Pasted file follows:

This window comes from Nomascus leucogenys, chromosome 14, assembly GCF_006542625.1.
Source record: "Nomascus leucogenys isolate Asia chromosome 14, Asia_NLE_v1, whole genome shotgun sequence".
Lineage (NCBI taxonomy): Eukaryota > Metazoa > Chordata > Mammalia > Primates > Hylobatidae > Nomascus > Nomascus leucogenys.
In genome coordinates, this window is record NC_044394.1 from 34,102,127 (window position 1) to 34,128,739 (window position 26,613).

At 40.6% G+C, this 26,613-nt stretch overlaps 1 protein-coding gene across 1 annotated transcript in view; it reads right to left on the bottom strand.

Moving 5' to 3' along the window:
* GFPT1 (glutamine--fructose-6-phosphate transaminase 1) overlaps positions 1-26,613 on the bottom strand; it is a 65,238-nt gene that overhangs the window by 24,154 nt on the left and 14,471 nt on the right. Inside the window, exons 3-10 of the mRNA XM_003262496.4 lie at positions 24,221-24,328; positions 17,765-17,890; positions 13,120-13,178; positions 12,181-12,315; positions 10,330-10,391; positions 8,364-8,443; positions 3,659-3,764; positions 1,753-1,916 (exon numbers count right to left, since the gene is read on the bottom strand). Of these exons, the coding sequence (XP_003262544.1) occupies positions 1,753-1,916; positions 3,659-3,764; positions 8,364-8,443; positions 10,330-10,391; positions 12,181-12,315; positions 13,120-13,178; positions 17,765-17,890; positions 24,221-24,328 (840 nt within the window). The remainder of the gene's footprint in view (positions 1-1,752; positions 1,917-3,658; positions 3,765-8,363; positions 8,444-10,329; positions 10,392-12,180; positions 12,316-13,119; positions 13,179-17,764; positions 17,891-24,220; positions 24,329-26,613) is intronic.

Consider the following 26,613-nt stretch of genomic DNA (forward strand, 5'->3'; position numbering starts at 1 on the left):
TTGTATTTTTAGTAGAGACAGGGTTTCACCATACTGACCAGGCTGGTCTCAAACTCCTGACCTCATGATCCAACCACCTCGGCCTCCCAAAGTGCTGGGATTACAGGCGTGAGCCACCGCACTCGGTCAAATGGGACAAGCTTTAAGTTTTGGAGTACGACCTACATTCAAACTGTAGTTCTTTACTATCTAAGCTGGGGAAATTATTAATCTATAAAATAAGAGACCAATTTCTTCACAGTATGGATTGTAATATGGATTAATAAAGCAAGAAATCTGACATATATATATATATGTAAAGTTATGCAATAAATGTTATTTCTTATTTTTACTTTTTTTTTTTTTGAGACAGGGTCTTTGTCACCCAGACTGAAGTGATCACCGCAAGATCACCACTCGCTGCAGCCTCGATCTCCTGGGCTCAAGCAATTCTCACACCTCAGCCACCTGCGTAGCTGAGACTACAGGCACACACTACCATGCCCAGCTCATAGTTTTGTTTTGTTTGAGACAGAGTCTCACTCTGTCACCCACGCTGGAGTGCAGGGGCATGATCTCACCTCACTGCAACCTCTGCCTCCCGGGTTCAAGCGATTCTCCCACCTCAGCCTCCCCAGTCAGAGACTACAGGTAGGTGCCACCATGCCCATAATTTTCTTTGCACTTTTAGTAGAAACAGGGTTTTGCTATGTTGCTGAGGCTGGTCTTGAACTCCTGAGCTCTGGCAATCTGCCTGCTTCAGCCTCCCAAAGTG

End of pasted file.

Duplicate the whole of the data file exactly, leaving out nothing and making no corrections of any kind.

This window comes from Nomascus leucogenys, chromosome 14, assembly GCF_006542625.1.
Source record: "Nomascus leucogenys isolate Asia chromosome 14, Asia_NLE_v1, whole genome shotgun sequence".
Lineage (NCBI taxonomy): Eukaryota > Metazoa > Chordata > Mammalia > Primates > Hylobatidae > Nomascus > Nomascus leucogenys.
In genome coordinates, this window is record NC_044394.1 from 34,102,127 (window position 1) to 34,128,739 (window position 26,613).

At 40.6% G+C, this 26,613-nt stretch overlaps 1 protein-coding gene across 1 annotated transcript in view; it reads right to left on the bottom strand.

Moving 5' to 3' along the window:
* GFPT1 (glutamine--fructose-6-phosphate transaminase 1) overlaps positions 1-26,613 on the bottom strand; it is a 65,238-nt gene that overhangs the window by 24,154 nt on the left and 14,471 nt on the right. Inside the window, exons 3-10 of the mRNA XM_003262496.4 lie at positions 24,221-24,328; positions 17,765-17,890; positions 13,120-13,178; positions 12,181-12,315; positions 10,330-10,391; positions 8,364-8,443; positions 3,659-3,764; positions 1,753-1,916 (exon numbers count right to left, since the gene is read on the bottom strand). Of these exons, the coding sequence (XP_003262544.1) occupies positions 1,753-1,916; positions 3,659-3,764; positions 8,364-8,443; positions 10,330-10,391; positions 12,181-12,315; positions 13,120-13,178; positions 17,765-17,890; positions 24,221-24,328 (840 nt within the window). The remainder of the gene's footprint in view (positions 1-1,752; positions 1,917-3,658; positions 3,765-8,363; positions 8,444-10,329; positions 10,392-12,180; positions 12,316-13,119; positions 13,179-17,764; positions 17,891-24,220; positions 24,329-26,613) is intronic.

Consider the following 26,613-nt stretch of genomic DNA (forward strand, 5'->3'; position numbering starts at 1 on the left):
TTGTATTTTTAGTAGAGACAGGGTTTCACCATACTGACCAGGCTGGTCTCAAACTCCTGACCTCATGATCCAACCACCTCGGCCTCCCAAAGTGCTGGGATTACAGGCGTGAGCCACCGCACTCGGTCAAATGGGACAAGCTTTAAGTTTTGGAGTACGACCTACATTCAAACTGTAGTTCTTTACTATCTAAGCTGGGGAAATTATTAATCTATAAAATAAGAGACCAATTTCTTCACAGTATGGATTGTAATATGGATTAATAAAGCAAGAAATCTGACATATATATATATATGTAAAGTTATGCAATAAATGTTATTTCTTATTTTTACTTTTTTTTTTTTTGAGACAGGGTCTTTGTCACCCAGACTGAAGTGATCACCGCAAGATCACCACTCGCTGCAGCCTCGATCTCCTGGGCTCAAGCAATTCTCACACCTCAGCCACCTGCGTAGCTGAGACTACAGGCACACACTACCATGCCCAGCTCATAGTTTTGTTTTGTTTGAGACAGAGTCTCACTCTGTCACCCACGCTGGAGTGCAGGGGCATGATCTCACCTCACTGCAACCTCTGCCTCCCGGGTTCAAGCGATTCTCCCACCTCAGCCTCCCCAGTCAGAGACTACAGGTAGGTGCCACCATGCCCATAATTTTCTTTGCACTTTTAGTAGAAACAGGGTTTTGCTATGTTGCTGAGGCTGGTCTTGAACTCCTGAGCTCTGGCAATCTGCCTGCTTCAGCCTCCCAAAGTG